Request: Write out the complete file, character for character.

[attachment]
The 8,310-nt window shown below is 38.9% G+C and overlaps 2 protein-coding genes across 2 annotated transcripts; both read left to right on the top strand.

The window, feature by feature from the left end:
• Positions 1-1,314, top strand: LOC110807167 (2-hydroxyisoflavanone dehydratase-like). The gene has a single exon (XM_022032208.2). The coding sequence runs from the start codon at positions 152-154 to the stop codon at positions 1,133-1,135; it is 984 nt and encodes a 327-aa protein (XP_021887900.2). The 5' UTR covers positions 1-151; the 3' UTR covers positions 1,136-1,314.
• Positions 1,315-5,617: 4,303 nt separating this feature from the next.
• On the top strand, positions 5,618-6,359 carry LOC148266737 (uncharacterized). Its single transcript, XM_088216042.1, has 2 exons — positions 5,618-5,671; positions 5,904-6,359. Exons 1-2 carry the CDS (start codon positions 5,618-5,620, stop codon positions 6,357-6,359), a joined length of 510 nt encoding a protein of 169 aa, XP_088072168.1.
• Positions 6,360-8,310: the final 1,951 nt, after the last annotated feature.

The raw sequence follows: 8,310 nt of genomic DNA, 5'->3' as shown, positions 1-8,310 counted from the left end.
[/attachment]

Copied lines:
The 8,310-nt window shown below is 38.9% G+C and overlaps 2 protein-coding genes across 2 annotated transcripts; both read left to right on the top strand.

The window, feature by feature from the left end:
• Positions 1-1,314, top strand: LOC110807167 (2-hydroxyisoflavanone dehydratase-like). The gene has a single exon (XM_022032208.2). The coding sequence runs from the start codon at positions 152-154 to the stop codon at positions 1,133-1,135; it is 984 nt and encodes a 327-aa protein (XP_021887900.2). The 5' UTR covers positions 1-151; the 3' UTR covers positions 1,136-1,314.
• Positions 1,315-5,617: 4,303 nt separating this feature from the next.
• On the top strand, positions 5,618-6,359 carry LOC148266737 (uncharacterized). Its single transcript, XM_088216042.1, has 2 exons — positions 5,618-5,671; positions 5,904-6,359. Exons 1-2 carry the CDS (start codon positions 5,618-5,620, stop codon positions 6,357-6,359), a joined length of 510 nt encoding a protein of 169 aa, XP_088072168.1.
• Positions 6,360-8,310: the final 1,951 nt, after the last annotated feature.

The raw sequence follows: 8,310 nt of genomic DNA, 5'->3' as shown, positions 1-8,310 counted from the left end.